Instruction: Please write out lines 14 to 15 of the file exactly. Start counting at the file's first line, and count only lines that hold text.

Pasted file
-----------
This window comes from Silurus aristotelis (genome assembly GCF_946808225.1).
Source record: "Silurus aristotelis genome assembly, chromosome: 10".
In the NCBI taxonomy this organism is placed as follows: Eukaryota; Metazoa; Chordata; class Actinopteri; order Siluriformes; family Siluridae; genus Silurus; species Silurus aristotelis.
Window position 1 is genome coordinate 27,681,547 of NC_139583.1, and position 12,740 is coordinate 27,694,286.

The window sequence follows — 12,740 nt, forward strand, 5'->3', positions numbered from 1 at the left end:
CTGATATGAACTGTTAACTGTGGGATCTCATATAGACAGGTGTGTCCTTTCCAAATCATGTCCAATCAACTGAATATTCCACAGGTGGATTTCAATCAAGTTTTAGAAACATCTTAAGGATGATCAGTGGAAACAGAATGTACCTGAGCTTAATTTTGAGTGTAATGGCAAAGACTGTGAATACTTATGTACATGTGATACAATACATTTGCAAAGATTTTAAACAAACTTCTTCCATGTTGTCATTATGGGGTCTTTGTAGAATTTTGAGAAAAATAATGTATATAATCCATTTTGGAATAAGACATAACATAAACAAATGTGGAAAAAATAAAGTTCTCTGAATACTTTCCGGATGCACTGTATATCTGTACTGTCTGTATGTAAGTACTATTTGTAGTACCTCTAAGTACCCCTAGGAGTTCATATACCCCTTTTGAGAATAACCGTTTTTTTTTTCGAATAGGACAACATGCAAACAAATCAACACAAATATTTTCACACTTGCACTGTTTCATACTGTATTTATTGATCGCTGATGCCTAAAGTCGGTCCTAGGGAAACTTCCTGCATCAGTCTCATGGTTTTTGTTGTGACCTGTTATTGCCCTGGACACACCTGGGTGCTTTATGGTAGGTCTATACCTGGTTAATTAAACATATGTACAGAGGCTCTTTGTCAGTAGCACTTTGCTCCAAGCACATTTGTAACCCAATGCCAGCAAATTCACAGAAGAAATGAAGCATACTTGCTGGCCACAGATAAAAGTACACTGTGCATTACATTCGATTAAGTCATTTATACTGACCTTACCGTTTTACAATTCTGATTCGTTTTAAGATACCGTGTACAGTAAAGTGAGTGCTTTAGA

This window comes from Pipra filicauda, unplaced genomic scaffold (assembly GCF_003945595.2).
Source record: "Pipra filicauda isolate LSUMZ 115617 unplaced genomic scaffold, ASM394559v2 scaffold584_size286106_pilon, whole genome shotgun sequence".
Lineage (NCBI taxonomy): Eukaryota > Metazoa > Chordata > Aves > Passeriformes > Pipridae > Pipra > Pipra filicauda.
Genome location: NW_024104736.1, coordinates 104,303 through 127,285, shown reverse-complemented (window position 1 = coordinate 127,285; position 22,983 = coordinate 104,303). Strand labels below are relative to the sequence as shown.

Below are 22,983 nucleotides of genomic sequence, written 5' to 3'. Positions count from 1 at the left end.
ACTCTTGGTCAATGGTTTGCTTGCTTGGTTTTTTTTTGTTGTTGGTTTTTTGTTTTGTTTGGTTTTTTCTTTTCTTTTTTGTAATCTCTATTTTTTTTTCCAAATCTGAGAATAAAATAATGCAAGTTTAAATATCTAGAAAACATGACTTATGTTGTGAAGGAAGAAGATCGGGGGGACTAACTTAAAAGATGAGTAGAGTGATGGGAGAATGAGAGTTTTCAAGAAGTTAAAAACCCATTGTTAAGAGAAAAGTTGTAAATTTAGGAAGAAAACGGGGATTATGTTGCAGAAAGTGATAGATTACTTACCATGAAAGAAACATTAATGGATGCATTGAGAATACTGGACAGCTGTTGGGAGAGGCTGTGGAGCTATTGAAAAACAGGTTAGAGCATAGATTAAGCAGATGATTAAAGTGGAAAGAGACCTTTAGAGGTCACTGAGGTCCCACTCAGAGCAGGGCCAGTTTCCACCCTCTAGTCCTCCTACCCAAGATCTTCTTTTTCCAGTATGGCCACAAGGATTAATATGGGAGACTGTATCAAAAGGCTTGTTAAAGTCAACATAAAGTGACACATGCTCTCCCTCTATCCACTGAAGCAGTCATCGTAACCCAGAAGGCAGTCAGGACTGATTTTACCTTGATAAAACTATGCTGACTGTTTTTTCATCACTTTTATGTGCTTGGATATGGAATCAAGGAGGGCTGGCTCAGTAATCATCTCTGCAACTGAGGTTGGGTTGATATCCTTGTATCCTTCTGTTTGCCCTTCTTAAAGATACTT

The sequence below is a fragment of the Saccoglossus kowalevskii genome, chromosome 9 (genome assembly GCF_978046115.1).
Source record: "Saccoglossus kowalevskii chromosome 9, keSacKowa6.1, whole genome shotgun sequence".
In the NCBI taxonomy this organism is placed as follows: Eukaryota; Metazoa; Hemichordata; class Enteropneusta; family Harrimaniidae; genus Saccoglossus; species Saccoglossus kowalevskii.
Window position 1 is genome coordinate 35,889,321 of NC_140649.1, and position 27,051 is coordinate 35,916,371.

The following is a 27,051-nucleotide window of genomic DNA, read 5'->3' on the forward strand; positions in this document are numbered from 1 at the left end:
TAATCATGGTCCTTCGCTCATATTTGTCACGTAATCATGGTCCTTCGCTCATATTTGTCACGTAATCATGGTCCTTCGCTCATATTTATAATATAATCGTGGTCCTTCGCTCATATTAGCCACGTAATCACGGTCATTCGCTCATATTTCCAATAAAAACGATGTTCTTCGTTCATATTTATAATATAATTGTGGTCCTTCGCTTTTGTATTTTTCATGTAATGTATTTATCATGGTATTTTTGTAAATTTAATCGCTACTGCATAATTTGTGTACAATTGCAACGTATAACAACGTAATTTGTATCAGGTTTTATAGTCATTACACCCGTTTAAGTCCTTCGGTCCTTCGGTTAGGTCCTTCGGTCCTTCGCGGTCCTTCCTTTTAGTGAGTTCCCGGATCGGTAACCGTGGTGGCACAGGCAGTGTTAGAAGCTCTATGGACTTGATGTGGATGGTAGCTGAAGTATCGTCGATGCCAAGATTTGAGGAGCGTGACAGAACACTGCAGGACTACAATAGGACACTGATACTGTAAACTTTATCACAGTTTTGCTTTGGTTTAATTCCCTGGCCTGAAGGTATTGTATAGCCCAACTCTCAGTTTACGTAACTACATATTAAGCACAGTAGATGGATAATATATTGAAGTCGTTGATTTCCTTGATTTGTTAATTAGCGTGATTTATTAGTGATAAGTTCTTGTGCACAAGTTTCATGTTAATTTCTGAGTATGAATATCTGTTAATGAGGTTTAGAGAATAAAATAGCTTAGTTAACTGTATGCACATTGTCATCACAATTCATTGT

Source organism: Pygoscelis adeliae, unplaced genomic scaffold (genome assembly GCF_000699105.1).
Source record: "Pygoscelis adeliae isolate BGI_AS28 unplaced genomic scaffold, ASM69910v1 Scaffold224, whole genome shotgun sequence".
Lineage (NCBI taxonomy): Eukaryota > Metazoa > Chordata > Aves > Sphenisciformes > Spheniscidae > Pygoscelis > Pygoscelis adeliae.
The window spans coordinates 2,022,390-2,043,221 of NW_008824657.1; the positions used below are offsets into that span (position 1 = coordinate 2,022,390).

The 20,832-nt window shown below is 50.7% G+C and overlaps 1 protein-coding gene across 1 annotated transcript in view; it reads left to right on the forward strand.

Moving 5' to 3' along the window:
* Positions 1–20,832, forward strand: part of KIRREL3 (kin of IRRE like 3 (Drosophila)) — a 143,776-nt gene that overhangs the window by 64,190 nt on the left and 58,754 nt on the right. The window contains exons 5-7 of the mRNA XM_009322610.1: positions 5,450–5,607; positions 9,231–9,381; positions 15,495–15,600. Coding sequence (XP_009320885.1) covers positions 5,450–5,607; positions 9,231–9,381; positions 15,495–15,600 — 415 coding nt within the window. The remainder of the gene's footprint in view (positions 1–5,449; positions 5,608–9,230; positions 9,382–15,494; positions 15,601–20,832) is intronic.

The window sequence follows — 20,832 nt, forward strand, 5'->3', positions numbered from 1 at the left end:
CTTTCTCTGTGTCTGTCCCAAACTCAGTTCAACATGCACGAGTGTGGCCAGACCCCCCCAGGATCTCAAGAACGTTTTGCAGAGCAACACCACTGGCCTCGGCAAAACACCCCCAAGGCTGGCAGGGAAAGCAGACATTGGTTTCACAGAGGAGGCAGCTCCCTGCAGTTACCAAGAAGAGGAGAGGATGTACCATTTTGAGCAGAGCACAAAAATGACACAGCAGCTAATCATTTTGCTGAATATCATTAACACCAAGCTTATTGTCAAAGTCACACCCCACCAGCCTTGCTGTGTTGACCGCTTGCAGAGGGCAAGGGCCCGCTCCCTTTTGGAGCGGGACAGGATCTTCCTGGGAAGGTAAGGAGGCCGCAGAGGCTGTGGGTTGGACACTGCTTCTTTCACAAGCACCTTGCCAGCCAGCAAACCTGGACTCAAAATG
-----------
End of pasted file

Source record: "Saccoglossus kowalevskii chromosome 9, keSacKowa6.1, whole genome shotgun sequence".
In the NCBI taxonomy this organism is placed as follows: Eukaryota; Metazoa; Hemichordata; class Enteropneusta; family Harrimaniidae; genus Saccoglossus; species Saccoglossus kowalevskii.